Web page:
Tetris has never been beaten by a human (Credit: YouTube/ CC-BY-SA-2.0)

The classic version of Tetris for Nintendo, released in 1985, has achieved remarkable success, with over 520 million copies sold worldwide. The game's objective is to stop the accumulation of falling geometric shapes by rotating and placing them into straight lines. In theory, the game can go on forever since there is no end screen. However, the accelerating pace of the falling blocks causes players to make mistakes, and the game always wins.

But 35 years after its release, 13-year-old Willis Gibson has proven that it is possible to beat Tetris. On December 21, 2023, Gibson advanced so far in the game that he "broke" it. At level 157, Tetris just gave up and froze. Even more impressive, it took the young gamer, who goes by the name "Blue Scuti," just 38 minutes to achieve the feat. Before this, Tetris had only lost to computer AI programs.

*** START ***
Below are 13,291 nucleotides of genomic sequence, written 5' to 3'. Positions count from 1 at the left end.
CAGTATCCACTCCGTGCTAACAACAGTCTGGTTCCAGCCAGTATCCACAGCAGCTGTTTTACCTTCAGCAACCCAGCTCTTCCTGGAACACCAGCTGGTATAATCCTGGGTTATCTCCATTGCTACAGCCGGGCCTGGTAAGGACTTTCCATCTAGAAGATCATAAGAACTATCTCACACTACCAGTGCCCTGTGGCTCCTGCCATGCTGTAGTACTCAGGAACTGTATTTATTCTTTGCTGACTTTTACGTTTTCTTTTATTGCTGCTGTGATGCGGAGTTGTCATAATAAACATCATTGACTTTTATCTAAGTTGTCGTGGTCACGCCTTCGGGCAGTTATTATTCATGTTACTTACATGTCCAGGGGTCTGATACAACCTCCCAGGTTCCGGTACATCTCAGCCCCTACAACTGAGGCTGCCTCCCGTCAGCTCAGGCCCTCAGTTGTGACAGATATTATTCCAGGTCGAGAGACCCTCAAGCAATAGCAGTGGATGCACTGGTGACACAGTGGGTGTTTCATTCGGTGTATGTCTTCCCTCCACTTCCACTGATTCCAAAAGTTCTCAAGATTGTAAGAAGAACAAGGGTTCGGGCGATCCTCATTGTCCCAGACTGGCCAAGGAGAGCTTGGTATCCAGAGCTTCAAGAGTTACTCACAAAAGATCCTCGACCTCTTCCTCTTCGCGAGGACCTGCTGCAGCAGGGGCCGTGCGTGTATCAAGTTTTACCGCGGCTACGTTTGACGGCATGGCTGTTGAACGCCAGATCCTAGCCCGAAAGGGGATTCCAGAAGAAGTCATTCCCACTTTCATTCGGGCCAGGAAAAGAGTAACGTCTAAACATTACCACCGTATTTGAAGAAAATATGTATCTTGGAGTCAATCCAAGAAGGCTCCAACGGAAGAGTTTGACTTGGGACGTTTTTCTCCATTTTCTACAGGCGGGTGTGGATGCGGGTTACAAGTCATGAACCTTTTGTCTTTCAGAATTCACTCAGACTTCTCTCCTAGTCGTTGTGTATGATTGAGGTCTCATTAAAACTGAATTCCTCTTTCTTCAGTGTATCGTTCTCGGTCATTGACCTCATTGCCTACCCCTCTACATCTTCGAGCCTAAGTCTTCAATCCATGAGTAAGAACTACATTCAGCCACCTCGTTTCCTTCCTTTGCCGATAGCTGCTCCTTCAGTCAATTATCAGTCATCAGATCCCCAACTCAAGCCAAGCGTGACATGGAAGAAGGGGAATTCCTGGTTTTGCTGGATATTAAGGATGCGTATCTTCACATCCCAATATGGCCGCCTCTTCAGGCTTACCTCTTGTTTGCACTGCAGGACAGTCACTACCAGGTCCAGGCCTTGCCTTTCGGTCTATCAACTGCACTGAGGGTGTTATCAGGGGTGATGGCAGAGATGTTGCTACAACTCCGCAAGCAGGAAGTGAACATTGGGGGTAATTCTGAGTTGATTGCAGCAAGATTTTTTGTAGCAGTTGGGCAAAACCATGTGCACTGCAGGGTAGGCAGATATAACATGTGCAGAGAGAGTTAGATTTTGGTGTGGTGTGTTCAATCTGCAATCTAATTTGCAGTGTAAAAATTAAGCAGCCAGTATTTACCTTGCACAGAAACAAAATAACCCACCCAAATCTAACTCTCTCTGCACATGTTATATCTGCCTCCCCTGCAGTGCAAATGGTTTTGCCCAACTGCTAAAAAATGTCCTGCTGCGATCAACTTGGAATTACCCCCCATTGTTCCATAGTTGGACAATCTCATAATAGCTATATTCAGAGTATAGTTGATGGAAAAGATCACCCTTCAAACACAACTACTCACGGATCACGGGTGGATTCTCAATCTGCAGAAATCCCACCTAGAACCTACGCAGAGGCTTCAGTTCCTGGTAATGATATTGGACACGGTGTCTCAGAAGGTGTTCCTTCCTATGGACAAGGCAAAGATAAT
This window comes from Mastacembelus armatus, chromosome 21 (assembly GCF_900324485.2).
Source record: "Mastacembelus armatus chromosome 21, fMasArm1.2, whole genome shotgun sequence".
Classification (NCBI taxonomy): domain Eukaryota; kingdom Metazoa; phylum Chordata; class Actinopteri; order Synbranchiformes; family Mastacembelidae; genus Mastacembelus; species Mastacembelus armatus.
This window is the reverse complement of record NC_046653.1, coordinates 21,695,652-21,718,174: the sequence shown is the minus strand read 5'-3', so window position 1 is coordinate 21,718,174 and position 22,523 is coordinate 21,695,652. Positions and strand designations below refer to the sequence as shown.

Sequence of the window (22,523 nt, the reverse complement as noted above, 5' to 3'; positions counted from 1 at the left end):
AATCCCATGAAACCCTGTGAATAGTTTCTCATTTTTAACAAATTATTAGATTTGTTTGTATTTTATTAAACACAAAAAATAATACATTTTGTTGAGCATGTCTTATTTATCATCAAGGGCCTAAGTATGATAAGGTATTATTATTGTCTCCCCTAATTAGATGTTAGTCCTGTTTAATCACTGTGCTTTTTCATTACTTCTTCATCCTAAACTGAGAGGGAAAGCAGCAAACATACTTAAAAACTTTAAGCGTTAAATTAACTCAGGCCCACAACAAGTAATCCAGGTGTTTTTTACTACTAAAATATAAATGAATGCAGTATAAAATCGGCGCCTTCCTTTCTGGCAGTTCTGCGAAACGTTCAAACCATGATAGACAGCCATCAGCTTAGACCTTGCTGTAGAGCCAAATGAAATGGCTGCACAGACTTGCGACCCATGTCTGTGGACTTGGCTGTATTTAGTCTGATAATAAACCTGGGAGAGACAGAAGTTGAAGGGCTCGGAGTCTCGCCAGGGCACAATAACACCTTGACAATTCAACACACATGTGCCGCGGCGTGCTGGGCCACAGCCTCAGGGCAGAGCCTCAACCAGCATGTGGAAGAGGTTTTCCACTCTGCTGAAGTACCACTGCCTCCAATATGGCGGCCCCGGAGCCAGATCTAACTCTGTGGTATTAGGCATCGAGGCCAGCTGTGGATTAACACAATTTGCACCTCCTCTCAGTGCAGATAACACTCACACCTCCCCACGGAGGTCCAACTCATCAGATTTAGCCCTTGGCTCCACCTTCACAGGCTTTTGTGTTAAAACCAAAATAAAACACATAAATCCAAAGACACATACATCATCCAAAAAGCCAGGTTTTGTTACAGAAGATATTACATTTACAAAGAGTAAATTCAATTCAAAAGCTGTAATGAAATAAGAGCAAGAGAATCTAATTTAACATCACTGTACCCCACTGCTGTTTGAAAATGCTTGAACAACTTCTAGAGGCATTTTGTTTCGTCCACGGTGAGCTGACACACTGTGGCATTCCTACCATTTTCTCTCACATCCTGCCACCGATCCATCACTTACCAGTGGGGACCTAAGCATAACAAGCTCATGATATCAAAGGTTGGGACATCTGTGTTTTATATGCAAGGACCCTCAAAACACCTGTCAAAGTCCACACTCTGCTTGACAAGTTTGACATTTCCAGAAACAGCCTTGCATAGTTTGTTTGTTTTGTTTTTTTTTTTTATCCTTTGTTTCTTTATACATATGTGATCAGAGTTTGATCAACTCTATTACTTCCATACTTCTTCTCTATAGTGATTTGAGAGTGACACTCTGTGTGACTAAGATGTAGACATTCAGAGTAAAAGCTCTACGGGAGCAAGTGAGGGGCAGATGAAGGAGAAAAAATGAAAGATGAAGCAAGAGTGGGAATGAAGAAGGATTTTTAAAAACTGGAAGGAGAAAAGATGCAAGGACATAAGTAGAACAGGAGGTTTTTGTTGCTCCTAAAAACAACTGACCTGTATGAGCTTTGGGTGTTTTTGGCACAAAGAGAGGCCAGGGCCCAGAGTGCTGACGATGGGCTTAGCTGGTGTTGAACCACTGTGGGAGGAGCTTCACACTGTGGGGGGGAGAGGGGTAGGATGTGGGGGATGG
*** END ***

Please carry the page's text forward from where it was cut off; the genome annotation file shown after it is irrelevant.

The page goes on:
"What happens is you get so far that the programmers that made the game, they never expected you to make it that far. And so the game starts breaking down, and eventually, it just stops," Gibson explained.

The 13-year-old's victory even caught the attention of the game's maker. "Congratulations to 'Blue Scuti' for achieving this extraordinary accomplishment, a feat that defies all preconceived limits of this legendary game," Tetris CEO Maya Rogers said in a statement.

Gibson began playing Tetris at age 11 and swiftly became a top competitive player. In October 2023, the young prodigy placed third in the Classic Tetris World Championship. While the latest win is one for the record books, the 13-year-old is not resting on his laurels. He is busy practicing for his next tournament.

Resources: theguardian.com, NPR.org, 404media.com